Four disturbing Canadian murder ballads that will keep you up at night
To hell with late-night screenings of Friday the 13th movies and visiting haunted houses this Halloween. If you really want to be creeped out to no end, you should hear the darkly disturbing lyrics a few Canadian singer-songwriters have managed to conjure up over the past few years.
During my final years as a publicist, I had a chance to work with each of these folks and got introduced to these, uh, troubling numbers.
Come to think of it, maybe that’s why I’m not a publicist anymore.
Well, anyway, consider this a “trigger warning.” These aren’t hokey ghost stories. These are pull-no-punches looks inside the heads of some pretty sick people. If you’re feeling vulnerable in any way, now might not be the time to listen to these.
The scariest part is two of them are true stories. And the other two? Close enough.
“The Ballad of Souleater and Runaway Devil” – David P. Smith
Word is audience members got up and walked out of concerts a few years ago as David dug into this number – a raw, merciless, musical account of the Richardson murders in Medicine Hat, Alta., which spares us no sickening detail. Inspired in part by the online dialogue between the then 12-year-old Jasmine Richardson and her 23-year-old boyfriend Jeremy Steinke, the song details the twisted duo’s plot to murder Richardson’s family and the gruesome specifics of its execution.
The song was part of the repertoire of the Death Ballad Love Tellers project, a songwriter round with Ben Sures and Troy Bubba Uno Cook in which the artists challenged themselves to write murder ballads. The long-awaited album by the trio is set for release on Christmas Day.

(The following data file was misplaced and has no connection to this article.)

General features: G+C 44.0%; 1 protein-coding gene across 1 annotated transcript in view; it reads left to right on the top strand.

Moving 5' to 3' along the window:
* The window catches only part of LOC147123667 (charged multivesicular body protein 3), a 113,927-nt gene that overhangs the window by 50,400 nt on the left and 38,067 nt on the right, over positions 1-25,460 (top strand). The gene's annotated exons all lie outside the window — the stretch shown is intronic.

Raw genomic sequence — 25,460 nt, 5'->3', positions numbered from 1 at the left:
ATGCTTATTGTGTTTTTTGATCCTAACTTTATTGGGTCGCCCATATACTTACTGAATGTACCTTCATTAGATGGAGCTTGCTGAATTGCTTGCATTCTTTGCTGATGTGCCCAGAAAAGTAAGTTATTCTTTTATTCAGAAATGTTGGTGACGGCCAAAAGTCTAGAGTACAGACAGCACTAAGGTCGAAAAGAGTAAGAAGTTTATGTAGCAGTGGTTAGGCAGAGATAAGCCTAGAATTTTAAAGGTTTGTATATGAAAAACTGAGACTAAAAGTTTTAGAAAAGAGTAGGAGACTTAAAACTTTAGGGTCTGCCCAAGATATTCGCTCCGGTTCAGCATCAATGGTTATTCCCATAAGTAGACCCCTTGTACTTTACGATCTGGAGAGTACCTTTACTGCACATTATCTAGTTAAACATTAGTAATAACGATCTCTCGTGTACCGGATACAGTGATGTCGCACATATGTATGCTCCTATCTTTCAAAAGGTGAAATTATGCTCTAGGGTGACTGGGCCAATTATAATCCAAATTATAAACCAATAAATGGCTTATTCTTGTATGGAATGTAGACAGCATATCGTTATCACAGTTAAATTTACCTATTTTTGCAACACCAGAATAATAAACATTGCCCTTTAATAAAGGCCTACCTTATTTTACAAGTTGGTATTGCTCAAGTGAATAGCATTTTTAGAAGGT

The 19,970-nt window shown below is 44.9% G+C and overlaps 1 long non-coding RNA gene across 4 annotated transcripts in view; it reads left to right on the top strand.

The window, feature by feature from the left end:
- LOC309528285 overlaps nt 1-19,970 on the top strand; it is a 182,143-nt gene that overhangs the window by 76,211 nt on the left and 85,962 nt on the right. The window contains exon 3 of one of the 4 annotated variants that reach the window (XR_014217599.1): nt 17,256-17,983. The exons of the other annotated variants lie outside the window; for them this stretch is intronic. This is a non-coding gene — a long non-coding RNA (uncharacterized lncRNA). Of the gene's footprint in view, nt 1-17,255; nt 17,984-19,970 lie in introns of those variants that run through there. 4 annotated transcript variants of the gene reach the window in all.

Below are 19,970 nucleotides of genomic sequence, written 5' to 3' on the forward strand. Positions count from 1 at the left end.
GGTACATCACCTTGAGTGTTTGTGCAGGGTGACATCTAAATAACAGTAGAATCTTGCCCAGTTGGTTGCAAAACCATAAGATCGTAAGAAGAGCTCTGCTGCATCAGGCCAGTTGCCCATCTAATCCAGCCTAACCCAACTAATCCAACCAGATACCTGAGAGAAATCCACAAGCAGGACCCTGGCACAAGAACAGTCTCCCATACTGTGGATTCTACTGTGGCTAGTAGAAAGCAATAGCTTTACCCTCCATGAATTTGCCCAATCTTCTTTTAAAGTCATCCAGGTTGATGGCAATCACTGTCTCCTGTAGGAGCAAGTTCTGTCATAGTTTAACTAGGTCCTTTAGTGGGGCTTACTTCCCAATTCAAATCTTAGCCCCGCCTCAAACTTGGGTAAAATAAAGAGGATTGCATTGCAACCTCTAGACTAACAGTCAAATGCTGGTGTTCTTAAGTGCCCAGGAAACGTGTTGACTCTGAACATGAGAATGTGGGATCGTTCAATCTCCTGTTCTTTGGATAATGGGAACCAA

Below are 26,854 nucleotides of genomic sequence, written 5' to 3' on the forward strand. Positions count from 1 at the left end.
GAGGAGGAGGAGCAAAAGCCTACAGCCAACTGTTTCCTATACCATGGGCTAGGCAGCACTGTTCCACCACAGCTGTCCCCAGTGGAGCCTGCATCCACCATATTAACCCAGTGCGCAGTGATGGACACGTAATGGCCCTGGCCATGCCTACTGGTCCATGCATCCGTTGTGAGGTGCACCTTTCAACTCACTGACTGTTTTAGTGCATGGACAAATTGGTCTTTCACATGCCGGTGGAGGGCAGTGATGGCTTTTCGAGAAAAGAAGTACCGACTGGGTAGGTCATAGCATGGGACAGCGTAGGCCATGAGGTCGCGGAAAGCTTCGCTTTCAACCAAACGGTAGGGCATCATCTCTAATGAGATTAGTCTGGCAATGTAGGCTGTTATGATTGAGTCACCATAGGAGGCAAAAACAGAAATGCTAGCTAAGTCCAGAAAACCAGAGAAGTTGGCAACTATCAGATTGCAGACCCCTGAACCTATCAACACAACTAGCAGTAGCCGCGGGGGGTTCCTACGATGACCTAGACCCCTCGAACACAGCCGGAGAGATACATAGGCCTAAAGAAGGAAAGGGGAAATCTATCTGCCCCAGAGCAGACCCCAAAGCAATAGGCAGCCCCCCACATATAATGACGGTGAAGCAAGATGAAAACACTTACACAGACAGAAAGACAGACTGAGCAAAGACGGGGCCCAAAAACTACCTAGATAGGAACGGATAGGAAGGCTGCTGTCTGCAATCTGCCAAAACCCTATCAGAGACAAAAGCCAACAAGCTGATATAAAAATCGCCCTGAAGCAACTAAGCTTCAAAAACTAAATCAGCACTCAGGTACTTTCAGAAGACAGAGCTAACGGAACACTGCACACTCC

How demented is that?
“Get her Clean” – Ben Sures
Speaking of the Death Ballad Love tellers, here’s one of Ben’s contributions to the trio, a song that could easily have been written by Norman Bates himself. Ben’s ability to channel the sad, “innocent” recollections of a deranged madman are – well, hopefully they’re just a sign that Ben is a great actor.
“The Only Good Dog is an Old Dog” – Jon Brooks
After a pair of moving albums the explored themes of justice, love, and redemption (Moth nor Rust) and psychological ties that bind (Delicate Cages) Jon turned around in 2014 and released the ironically-titled The Smiling and Beautiful Countryside, an on-the-nose critique of gun culture, part of which was written in the voices of the gun toters themselves. It was satire, but not in the “ha ha” way. The centerpiece of the album was this 11-minute epic, dripping with cynical humour, that describes a mass shooting through the eyes of the shooter.
“Nannie Doss” – Troy Bubba Uno Cook
Real-life serial killer Nannie Doss confessed to killing four of her husbands, her mother, her sister, her grandson, and a mother-in-law, and several others around her died in what might be seen as mysterious circumstances. You might say she was the original black widow, though she was often known as the “giggling granny,” which is pretty scary. Naturally, the Death Ballad Love Tellers have a song about her. This one was written and performed by Troy Bubba Uno Cook.